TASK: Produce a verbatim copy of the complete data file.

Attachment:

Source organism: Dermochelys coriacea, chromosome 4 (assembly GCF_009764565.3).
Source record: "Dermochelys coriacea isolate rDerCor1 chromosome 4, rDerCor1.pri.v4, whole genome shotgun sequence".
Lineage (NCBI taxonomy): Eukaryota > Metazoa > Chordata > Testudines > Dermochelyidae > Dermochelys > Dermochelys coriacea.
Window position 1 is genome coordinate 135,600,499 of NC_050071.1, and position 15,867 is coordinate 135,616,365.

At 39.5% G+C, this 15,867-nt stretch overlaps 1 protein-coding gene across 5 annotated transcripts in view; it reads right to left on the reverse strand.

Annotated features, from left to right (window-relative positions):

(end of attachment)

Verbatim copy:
Source organism: Dermochelys coriacea, chromosome 4 (assembly GCF_009764565.3).
Source record: "Dermochelys coriacea isolate rDerCor1 chromosome 4, rDerCor1.pri.v4, whole genome shotgun sequence".
Lineage (NCBI taxonomy): Eukaryota > Metazoa > Chordata > Testudines > Dermochelyidae > Dermochelys > Dermochelys coriacea.
Window position 1 is genome coordinate 135,600,499 of NC_050071.1, and position 15,867 is coordinate 135,616,365.

At 39.5% G+C, this 15,867-nt stretch overlaps 1 protein-coding gene across 5 annotated transcripts in view; it reads right to left on the reverse strand.

Annotated features, from left to right (window-relative positions):